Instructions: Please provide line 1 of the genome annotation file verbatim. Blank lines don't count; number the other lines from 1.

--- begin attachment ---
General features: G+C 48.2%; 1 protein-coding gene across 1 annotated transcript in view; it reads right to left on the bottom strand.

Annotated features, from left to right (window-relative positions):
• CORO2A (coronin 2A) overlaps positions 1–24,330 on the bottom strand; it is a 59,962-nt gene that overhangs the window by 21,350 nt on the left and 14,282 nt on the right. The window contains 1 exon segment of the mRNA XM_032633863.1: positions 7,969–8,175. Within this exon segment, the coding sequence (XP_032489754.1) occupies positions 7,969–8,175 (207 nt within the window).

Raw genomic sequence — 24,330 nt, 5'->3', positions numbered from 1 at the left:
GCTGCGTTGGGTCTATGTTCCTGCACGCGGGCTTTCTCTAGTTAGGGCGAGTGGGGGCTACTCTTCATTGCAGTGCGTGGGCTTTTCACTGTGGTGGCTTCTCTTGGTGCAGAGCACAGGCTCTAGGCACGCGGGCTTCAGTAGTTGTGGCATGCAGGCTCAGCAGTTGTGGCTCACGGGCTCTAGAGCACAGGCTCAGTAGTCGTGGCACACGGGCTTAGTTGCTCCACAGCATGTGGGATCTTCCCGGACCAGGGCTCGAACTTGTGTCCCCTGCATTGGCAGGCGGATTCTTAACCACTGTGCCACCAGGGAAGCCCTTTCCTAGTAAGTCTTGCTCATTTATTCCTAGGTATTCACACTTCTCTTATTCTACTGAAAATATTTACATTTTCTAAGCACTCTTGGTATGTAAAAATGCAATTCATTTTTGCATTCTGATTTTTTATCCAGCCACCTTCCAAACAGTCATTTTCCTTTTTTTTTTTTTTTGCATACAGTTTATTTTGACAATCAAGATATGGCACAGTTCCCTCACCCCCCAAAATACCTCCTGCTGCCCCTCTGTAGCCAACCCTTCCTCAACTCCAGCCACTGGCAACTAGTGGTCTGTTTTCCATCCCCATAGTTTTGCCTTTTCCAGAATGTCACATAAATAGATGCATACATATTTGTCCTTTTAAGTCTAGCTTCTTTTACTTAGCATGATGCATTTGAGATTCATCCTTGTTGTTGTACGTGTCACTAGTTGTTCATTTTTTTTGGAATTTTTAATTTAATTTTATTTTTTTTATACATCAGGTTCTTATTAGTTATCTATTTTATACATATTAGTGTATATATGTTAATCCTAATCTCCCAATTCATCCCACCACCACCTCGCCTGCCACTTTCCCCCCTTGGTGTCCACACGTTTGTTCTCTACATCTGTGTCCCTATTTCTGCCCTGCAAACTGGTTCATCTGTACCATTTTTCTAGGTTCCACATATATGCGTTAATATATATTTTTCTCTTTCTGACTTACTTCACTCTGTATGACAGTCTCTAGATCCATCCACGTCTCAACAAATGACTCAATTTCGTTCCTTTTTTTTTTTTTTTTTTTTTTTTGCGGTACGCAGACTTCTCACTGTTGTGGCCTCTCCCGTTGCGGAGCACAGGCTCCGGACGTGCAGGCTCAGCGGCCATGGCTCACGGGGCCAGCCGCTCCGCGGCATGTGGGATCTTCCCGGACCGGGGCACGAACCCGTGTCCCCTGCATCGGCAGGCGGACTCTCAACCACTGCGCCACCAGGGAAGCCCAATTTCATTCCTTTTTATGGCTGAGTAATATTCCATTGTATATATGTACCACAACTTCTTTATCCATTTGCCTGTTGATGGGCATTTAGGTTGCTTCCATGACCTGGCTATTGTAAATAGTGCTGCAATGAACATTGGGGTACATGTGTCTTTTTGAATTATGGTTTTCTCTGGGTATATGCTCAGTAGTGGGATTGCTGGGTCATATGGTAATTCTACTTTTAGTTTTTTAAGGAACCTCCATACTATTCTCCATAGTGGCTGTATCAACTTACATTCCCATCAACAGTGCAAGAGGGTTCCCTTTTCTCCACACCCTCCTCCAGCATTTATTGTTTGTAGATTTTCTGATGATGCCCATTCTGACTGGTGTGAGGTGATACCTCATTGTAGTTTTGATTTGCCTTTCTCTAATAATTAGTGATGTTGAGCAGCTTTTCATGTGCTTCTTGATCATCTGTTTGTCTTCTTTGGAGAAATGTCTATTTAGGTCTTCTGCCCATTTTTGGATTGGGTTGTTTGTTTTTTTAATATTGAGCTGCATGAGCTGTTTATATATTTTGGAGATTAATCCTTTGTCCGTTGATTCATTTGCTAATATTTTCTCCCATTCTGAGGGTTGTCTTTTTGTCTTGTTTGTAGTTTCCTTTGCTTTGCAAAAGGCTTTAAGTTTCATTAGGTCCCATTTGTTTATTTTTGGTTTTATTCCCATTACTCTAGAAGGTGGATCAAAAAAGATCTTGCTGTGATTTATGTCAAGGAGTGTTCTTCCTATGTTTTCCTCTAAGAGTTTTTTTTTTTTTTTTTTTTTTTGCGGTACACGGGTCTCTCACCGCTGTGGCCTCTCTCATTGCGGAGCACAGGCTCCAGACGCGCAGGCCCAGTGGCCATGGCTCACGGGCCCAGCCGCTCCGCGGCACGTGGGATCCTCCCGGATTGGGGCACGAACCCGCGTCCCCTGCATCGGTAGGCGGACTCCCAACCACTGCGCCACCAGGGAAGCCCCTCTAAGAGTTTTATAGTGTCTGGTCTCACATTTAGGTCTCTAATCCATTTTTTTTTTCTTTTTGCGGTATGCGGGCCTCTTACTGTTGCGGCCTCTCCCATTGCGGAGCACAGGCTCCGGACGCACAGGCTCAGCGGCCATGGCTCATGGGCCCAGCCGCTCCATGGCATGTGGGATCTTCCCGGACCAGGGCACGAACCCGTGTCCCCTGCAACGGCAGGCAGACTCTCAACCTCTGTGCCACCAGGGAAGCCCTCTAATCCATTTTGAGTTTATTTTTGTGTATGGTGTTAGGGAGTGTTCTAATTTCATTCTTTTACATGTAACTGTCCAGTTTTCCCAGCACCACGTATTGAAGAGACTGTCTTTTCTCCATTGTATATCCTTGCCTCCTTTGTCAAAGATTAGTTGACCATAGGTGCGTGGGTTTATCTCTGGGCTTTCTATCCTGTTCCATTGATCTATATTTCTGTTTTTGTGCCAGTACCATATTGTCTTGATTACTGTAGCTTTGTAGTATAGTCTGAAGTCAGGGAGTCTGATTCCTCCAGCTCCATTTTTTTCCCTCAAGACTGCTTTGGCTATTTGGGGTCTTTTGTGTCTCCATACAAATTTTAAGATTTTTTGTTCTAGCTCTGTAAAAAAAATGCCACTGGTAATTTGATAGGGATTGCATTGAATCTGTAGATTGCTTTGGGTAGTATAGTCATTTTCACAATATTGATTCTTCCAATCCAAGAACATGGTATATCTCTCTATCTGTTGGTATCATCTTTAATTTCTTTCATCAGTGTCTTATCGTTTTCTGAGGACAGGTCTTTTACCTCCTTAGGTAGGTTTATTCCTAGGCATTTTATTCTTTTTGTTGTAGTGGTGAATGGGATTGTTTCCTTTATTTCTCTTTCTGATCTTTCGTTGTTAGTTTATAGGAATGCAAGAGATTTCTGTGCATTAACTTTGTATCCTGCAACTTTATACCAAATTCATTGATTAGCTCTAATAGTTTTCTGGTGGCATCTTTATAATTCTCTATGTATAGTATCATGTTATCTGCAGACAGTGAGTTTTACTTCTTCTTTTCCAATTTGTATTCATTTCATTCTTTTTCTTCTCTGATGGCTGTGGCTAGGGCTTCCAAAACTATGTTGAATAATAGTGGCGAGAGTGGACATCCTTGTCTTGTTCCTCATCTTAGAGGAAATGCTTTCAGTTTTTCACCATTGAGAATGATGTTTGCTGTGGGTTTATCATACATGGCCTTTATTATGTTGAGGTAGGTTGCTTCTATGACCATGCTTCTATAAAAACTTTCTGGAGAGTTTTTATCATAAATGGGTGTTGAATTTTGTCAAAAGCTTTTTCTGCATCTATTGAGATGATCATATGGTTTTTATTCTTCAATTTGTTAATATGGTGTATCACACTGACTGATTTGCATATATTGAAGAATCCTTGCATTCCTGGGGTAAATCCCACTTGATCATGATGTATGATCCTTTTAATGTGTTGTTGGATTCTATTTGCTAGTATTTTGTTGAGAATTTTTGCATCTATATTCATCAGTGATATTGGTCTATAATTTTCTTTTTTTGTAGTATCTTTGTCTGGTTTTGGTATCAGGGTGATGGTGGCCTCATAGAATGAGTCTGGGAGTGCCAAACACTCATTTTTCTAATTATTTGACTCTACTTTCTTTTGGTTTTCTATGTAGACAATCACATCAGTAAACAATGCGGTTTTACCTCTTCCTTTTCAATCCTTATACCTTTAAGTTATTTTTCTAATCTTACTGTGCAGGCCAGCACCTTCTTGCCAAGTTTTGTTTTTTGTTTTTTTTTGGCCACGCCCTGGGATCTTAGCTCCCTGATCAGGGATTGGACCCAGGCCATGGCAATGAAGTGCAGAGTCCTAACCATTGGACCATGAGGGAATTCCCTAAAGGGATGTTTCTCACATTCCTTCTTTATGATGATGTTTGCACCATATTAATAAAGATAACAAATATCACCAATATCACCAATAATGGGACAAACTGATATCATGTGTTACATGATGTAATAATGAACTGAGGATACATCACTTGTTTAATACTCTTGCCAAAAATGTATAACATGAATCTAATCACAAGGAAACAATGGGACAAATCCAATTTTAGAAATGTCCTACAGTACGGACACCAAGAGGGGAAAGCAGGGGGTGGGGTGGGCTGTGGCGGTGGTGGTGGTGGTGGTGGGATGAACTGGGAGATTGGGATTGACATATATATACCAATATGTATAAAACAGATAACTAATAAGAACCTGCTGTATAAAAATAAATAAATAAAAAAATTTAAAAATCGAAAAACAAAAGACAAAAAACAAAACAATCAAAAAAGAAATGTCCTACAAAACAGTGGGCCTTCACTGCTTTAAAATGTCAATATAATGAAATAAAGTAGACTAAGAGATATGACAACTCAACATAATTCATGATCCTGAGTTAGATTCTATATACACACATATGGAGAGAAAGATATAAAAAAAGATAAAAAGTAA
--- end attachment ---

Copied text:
General features: G+C 48.2%; 1 protein-coding gene across 1 annotated transcript in view; it reads right to left on the bottom strand.